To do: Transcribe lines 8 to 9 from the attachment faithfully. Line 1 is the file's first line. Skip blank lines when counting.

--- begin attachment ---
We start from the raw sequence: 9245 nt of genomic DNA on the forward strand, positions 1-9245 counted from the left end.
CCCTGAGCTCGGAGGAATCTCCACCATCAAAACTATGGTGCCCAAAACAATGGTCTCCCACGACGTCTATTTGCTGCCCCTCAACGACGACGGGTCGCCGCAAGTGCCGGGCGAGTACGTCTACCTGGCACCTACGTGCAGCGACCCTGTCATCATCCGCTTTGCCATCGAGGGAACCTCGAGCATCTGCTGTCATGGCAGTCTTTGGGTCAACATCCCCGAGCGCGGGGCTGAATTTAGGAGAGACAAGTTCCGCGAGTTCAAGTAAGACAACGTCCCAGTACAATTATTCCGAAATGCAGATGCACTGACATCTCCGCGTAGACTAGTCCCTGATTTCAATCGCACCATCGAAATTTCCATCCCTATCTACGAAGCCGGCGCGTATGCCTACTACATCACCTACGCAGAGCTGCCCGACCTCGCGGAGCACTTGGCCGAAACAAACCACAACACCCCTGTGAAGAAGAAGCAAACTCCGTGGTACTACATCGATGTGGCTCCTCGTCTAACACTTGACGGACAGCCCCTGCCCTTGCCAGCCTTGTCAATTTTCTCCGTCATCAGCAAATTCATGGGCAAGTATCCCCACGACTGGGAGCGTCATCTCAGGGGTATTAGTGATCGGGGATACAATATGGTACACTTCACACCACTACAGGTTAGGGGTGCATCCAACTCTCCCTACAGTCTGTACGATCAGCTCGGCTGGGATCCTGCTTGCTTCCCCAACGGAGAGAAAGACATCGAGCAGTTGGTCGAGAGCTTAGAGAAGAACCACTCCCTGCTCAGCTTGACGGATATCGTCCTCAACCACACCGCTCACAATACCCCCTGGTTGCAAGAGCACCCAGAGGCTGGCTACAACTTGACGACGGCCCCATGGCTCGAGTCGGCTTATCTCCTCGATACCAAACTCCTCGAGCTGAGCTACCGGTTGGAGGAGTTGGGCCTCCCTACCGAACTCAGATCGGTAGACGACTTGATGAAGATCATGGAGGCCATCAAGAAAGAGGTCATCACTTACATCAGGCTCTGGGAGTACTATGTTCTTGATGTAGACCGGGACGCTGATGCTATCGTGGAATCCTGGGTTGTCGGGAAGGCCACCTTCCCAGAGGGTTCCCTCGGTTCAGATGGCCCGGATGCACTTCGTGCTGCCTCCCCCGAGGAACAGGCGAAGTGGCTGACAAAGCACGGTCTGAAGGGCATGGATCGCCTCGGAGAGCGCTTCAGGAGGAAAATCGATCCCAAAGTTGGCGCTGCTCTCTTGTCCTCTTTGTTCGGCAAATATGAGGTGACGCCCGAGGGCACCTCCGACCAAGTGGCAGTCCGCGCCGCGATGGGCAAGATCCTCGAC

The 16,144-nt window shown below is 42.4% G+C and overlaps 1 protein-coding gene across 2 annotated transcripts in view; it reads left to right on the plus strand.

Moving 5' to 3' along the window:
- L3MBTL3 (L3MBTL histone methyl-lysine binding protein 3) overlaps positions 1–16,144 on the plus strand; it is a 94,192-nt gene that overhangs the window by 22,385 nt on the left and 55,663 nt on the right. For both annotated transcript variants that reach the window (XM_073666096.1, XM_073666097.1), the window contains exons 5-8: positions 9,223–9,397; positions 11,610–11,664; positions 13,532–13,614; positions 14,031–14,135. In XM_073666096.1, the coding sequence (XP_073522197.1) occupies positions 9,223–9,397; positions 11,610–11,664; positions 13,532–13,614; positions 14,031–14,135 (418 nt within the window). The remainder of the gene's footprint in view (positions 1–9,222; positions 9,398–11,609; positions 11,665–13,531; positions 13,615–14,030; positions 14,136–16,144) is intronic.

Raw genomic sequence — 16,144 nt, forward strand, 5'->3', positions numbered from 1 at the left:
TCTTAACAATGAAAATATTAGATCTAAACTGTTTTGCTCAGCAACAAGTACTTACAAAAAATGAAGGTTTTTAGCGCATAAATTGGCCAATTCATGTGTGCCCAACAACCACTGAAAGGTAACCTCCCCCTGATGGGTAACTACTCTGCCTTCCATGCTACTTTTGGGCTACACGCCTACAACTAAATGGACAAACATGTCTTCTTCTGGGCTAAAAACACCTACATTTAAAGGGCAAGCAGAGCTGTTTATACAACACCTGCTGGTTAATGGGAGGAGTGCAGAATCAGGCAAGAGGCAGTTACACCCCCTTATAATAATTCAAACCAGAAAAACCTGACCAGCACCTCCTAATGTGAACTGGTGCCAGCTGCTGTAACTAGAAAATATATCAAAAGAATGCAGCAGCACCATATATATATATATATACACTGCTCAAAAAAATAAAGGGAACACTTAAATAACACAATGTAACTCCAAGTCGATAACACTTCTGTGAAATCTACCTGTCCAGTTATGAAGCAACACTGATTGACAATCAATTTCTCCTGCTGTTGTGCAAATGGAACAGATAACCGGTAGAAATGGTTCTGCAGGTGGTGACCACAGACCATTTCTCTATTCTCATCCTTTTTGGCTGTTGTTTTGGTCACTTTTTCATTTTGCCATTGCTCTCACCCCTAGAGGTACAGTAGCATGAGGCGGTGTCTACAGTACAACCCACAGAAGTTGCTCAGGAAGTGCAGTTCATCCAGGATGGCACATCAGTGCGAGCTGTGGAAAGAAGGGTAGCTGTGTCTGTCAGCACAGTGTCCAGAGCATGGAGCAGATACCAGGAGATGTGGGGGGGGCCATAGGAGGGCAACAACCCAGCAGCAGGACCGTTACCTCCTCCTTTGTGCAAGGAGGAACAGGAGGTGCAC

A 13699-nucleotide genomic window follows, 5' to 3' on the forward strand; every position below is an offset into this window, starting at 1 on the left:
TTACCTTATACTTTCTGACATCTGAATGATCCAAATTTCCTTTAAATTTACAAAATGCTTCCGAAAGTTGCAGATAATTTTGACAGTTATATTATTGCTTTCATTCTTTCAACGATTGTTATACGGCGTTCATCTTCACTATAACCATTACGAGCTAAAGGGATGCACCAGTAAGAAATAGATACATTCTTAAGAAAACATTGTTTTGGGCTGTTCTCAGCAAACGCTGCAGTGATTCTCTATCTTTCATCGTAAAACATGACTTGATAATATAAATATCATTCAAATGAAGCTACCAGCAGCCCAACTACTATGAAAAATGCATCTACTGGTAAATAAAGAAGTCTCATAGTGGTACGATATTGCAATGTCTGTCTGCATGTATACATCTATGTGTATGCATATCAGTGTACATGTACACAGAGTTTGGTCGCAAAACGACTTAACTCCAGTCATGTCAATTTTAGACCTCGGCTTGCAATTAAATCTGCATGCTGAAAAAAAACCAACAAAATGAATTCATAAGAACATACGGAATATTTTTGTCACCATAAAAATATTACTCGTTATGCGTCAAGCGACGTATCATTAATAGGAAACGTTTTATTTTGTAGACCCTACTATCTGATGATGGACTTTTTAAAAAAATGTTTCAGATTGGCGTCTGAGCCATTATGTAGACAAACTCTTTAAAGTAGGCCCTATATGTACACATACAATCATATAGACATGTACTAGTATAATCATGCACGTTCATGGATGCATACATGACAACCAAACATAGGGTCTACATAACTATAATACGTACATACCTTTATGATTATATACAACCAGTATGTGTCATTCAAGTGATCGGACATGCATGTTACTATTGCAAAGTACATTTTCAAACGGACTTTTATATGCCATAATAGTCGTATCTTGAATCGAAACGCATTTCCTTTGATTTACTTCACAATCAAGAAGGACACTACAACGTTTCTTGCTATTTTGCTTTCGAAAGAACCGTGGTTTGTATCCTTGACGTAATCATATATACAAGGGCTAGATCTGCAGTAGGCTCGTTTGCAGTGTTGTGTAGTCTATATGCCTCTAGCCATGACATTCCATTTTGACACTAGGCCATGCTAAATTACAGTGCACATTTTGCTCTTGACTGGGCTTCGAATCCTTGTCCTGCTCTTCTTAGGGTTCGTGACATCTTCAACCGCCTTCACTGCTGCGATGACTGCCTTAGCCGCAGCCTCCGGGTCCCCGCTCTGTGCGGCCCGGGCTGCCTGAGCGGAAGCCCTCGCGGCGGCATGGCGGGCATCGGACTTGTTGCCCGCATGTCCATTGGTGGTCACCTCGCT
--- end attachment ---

A 13699-nucleotide genomic window follows, 5' to 3' on the forward strand; every position below is an offset into this window, starting at 1 on the left:
TTACCTTATACTTTCTGACATCTGAATGATCCAAATTTCCTTTAAATTTACAAAATGCTTCCGAAAGTTGCAGATAATTTTGACAGTTATATTATTGCTTTCATTCTTTCAACGATTGTTATACGGCGTTCATCTTCACTATAACCATTACGAGCTAAAGGGATGCACCAGTAAGAAATAGATACATTCTTAAGAAAACATTGTTTTGGGCTGTTCTCAGCAAACGCTGCAGTGATTCTCTATCTTTCATCGTAAAACATGACTTGATAATATAAATATCATTCAAATGAAGCTACCAGCAGCCCAACTACTATGAAAAATGCATCTACTGGTAAATAAAGAAGTCTCATAGTGGTACGATATTGCAATGTCTGTCTGCATGTATACATCTATGTGTATGCATATCAGTGTACATGTACACAGAGTTTGGTCGCAAAACGACTTAACTCCAGTCATGTCAATTTTAGACCTCGGCTTGCAATTAAATCTGCATGCTGAAAAAAAACCAACAAAATGAATTCATAAGAACATACGGAATATTTTTGTCACCATAAAAATATTACTCGTTATGCGTCAAGCGACGTATCATTAATAGGAAACGTTTTATTTTGTAGACCCTACTATCTGATGATGGACTTTTTAAAAAAATGTTTCAGATTGGCGTCTGAGCCATTATGTAGACAAACTCTTTAAAGTAGGCCCTATATGTACACATACAATCATATAGACATGTACTAGTATAATCATGCACGTTCATGGATGCATACATGACAACCAAACATAGGGTCTACATAACTATAATACGTACATACCTTTATGATTATATACAACCAGTATGTGTCATTCAAGTGATCGGACATGCATGTTACTATTGCAAAGTACATTTTCAAACGGACTTTTATATGCCATAATAGTCGTATCTTGAATCGAAACGCATTTCCTTTGATTTACTTCACAATCAAGAAGGACACTACAACGTTTCTTGCTATTTTGCTTTCGAAAGAACCGTGGTTTGTATCCTTGACGTAATCATATATACAAGGGCTAGATCTGCAGTAGGCTCGTTTGCAGTGTTGTGTAGTCTATATGCCTCTAGCCATGACATTCCATTTTGACACTAGGCCATGCTAAATTACAGTGCACATTTTGCTCTTGACTGGGCTTCGAATCCTTGTCCTGCTCTTCTTAGGGTTCGTGACATCTTCAACCGCCTTCACTGCTGCGATGACTGCCTTAGCCGCAGCCTCCGGGTCCCCGCTCTGTGCGGCCCGGGCTGCCTGAGCGGAAGCCCTCGCGGCGGCATGGCGGGCATCGGACTTGTTGCCCGCATGTCCATTGGTGGTCACCTCGCT